To fur­ther sweet­en the deal for Democ­rats, the pack­age includes expand­ing trade adjust­ment assis­tance — aid to work­ers whose jobs are dis­placed by glob­al trade — to ser­vice work­ers, not just man­u­fac­tur­ing work­ers. Mr. Wyden also insist­ed on a four-year exten­sion of a tax cred­it to help dis­placed work­ers pur­chase health insurance.

Both the Finance and Ways and Means com­mit­tees will for­mal­ly draft the leg­is­la­tion next week in hopes of get­ting it to final votes before a wave of oppo­si­tion can sweep it away. “If we don’t act now we will lose our oppor­tu­ni­ty,” Mr. Hatch said.

At a Sen­ate Finance Com­mit­tee hear­ing Thurs­day morn­ing, Jacob J. Lew, the Trea­sury sec­re­tary, and Michael Fro­man, the Unit­ed States trade rep­re­sen­ta­tive, plead­ed for the trade pro­mo­tion authority.

T.P.A. sends a strong sig­nal to our trad­ing part­ners that Con­gress and the admin­is­tra­tion speak with one voice to the rest of the world on our pri­or­i­ties,” Mr. Lew testified.
Even with the con­ces­sions, many Democ­rats sound deter­mined to oppose the pres­i­dent. Rep­re­sen­ta­tive Sander Levin of Michi­gan, the rank­ing Demo­c­rat on the House Ways and Means Com­mit­tee, con­demned the bill as “a major step backward.”

The A.F.L.-C.I.O. and vir­tu­al­ly every major union — con­vinced that trade pro­mo­tion author­i­ty will ease pas­sage of trade deals that will cost jobs and depress already stag­nant wages — have vowed a fierce fight. The A.F.L.-C.I.O. announced a “mas­sive” six-fig­ure adver­tis­ing cam­paign to pres­sure 16 select­ed sen­a­tors and 36 House mem­bers to oppose fast-track authority.

We can’t afford to pass fast track, which would lead to more lost jobs and low­er wages,” said Richard Trum­ka, pres­i­dent of the A.F.L.-C.I.O. “We want Con­gress to keep its lever­age over trade nego­ti­a­tions — not rub­ber-stamp a deal that deliv­ers prof­its for glob­al cor­po­ra­tions, but not good jobs for work­ing people.”

In all, the bill sets down 150 nego­ti­at­ing objec­tives, such as tough new rules on intel­lec­tu­al prop­er­ty pro­tec­tion, low­er­ing of bar­ri­ers to agri­cul­tur­al exports, labor and envi­ron­men­tal stan­dards, rule of law and human rights. Reflect­ing the mod­ern econ­o­my, Con­gress would demand a loos­en­ing of restric­tions on cross-bor­der data flow, an end to cur­ren­cy manip­u­la­tion and rules for com­pe­ti­tion from state-owned enterprises.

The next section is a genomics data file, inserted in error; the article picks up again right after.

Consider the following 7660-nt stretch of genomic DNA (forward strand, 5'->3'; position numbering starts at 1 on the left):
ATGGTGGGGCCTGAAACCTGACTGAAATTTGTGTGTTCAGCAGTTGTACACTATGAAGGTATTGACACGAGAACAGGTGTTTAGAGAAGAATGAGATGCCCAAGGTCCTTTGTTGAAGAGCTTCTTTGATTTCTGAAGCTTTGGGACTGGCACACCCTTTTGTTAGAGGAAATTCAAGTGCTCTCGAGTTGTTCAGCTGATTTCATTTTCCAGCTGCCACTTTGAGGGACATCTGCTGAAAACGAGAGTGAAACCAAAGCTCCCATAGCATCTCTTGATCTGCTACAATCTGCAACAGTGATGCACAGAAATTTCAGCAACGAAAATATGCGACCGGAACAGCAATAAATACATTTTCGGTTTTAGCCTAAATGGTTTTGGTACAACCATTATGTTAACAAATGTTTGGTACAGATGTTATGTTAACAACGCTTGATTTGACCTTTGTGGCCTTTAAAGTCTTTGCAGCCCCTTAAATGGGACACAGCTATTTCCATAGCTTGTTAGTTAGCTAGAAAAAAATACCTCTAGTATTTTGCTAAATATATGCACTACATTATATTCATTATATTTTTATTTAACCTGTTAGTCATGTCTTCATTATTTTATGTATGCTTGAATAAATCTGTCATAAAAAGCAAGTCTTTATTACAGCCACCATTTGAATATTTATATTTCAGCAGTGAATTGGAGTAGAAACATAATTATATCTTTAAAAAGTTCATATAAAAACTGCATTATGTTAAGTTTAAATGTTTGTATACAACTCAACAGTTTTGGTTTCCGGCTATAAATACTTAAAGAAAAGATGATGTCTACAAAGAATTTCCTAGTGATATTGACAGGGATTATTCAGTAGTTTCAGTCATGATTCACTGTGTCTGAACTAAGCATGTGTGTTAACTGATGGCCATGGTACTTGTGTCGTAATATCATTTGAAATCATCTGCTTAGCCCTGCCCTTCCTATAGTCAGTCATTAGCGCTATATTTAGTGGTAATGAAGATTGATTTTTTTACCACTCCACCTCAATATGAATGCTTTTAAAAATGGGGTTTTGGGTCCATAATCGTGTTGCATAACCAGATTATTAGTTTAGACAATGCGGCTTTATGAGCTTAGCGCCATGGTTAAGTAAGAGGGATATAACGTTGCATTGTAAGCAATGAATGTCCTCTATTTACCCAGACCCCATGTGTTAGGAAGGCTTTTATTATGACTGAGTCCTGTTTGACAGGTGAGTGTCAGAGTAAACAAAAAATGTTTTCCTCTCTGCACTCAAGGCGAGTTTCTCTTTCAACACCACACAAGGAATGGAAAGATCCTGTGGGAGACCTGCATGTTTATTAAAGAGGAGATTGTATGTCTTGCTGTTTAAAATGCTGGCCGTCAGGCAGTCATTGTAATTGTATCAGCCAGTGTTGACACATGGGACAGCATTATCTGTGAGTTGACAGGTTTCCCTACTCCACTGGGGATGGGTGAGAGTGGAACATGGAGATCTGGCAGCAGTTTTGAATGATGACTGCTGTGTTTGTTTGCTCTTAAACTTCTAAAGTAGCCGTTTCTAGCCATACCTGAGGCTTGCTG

Busi­ness­es and busi­ness lob­by­ing groups lined up behind the bill as fast as lib­er­al groups and unions arrayed in oppo­si­tion. “With facts and argu­ments, we’ll win this trade debate and renew T.P.A.,” vowed Thomas J. Dono­hue, pres­i­dent of the U.S. Cham­ber of Commerce.

It all made for a dizzy­ing change of tone in a Wash­ing­ton where par­ti­san lines have hard­ened. Repub­li­can lead­er­ship fell firm­ly behind T.P.A. Busi­ness groups bat­tling the pres­i­dent on cli­mate change, tax­es and health care urged Con­gress to expand his trade powers.

But a siz­able minor­i­ty of Repub­li­cans — espe­cial­ly in the House — are reluc­tant to give the pres­i­dent author­i­ty to do any­thing sub­stan­tive. Whether Repub­li­can lead­ers can get their troops in line, and how Mr. Oba­ma can round up enough Demo­c­ra­t­ic votes, might be the biggest leg­isla­tive ques­tion of the year.

Mr. Reichert, the Repub­li­can law­mak­er, said 20 or few­er Democ­rats cur­rent­ly sup­port the mea­sure in the House; last year, House Speak­er John A. Boehn­er of Ohio said he would need 50.

Sen­a­tor Charles E. Schumer of New York, the third-rank­ing Demo­c­rat, said he will demand the inclu­sion of leg­is­la­tion to com­bat the manip­u­la­tion of cur­ren­cy val­ues, espe­cial­ly by Chi­na. “Chi­na is the most rapa­cious of our trad­ing part­ners, and the stat­ed goal of this deal is to lure these oth­er coun­tries away from Chi­na,” Mr. Schumer said. “It’s not at all con­tra­dic­to­ry to final­ly do some­thing with China’s awful trade practices.”

Mr. Brown said the nego­ti­at­ing objec­tives must be turned into sol­id require­ments. “I don’t think nego­ti­at­ing objec­tives with­out more enforce­ment mech­a­nisms get you very far,” he said. “Nego­ti­at­ing objec­tives are, ‘Hey U.S.T.R., try to get this,’ and they’ll say, ‘We tried.’ We need some­thing bet­ter than that.”

Oth­ers appeared dead set against the accord.

Over and over again we’ve been told that trade deals will cre­ate jobs and bet­ter pro­tect work­ers and the envi­ron­ment,” said Sen­a­tor Bob Casey, Demo­c­rat of Penn­syl­va­nia. “Those promis­es have nev­er come to fruition.”